In a ring network, there are two neighbors for each device, so as to enable communication. Messages are passed in the same direction, through a ring which is effectively either “counterclockwise” or “clockwise”. If any cable or device fails, this will break the loop and could disable the entire network.
Bus networks utilize a common backbone to connect various devices. This backbone, which is a single cable, functions as a shared medium of communication which the devices tap into or attach to, with an interface connector. A device wanting to communicate with another device on the network sends a broadcast message onto the wire that all other devices see, but only the intended recipient actually accepts and processes the message. (www.redbooks.ibm.com/redbooks/pdfs/sg246380.pdf)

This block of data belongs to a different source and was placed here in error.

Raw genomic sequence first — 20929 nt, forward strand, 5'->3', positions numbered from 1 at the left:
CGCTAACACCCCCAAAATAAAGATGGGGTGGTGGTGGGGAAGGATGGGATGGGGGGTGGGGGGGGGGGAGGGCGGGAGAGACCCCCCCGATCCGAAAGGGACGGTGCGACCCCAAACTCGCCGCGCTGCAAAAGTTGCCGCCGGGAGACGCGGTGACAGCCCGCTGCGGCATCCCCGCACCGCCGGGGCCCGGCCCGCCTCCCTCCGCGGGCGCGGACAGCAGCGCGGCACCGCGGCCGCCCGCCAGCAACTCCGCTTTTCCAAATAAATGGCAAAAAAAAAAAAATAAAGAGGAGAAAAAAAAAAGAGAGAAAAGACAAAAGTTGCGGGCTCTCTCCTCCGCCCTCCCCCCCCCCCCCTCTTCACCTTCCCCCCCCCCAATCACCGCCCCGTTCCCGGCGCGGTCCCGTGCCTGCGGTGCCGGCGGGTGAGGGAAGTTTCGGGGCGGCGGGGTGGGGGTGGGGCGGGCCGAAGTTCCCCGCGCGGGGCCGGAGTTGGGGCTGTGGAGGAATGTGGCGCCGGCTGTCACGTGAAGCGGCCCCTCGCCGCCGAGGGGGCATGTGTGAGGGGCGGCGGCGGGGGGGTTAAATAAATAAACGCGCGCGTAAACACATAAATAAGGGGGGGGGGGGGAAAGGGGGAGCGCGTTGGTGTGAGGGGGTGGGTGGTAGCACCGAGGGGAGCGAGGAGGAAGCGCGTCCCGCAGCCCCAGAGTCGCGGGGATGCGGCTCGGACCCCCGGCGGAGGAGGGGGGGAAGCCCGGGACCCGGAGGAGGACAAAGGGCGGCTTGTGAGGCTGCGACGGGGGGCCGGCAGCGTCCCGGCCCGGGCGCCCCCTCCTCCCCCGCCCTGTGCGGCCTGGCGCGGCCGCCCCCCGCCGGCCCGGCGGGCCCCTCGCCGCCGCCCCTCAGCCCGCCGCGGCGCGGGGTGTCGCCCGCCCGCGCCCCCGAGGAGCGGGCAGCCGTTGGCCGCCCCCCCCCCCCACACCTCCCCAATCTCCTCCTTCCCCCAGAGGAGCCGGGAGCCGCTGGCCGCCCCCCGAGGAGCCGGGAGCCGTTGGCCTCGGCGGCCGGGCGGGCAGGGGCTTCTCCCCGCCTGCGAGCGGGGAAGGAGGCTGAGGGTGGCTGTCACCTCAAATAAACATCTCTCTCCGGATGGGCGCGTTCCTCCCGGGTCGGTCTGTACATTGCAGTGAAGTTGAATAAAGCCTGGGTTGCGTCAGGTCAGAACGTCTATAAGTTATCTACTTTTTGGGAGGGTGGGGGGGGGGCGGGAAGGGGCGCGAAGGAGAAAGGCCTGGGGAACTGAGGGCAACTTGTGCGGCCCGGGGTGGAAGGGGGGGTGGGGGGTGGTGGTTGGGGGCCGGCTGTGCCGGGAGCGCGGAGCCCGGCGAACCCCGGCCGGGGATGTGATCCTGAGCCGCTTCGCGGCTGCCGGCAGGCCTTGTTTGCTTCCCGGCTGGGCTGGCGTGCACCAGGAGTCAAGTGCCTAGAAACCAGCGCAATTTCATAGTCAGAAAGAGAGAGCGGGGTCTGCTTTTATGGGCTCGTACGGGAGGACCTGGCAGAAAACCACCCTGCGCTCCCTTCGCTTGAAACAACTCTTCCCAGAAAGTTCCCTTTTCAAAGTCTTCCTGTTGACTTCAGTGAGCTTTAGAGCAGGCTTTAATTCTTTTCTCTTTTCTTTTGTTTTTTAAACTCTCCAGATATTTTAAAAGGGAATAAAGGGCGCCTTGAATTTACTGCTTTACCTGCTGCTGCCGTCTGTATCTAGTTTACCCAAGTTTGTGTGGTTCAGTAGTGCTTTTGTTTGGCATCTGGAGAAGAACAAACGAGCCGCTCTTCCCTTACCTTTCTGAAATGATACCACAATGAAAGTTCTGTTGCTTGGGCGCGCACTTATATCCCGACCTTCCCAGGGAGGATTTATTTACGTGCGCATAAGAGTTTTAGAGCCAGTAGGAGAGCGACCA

The star topology is used in a lot of home networks. A star network consists of a central connection point or “hub” that can be in the form of an actual hub, or a switch. Usually, devices will connect to the switch or hub by an Unshielded Twisted Pair (UTP) Ethernet. Compared to the bus topology, a star network generally requires more cable, but a failure in any star network cable will only take down one computer’s network access and not the entire LAN. If the hub fails, however, the entire network also fails. (www.redbooks.ibm.com/redbooks/pdfs/sg246380.pdf)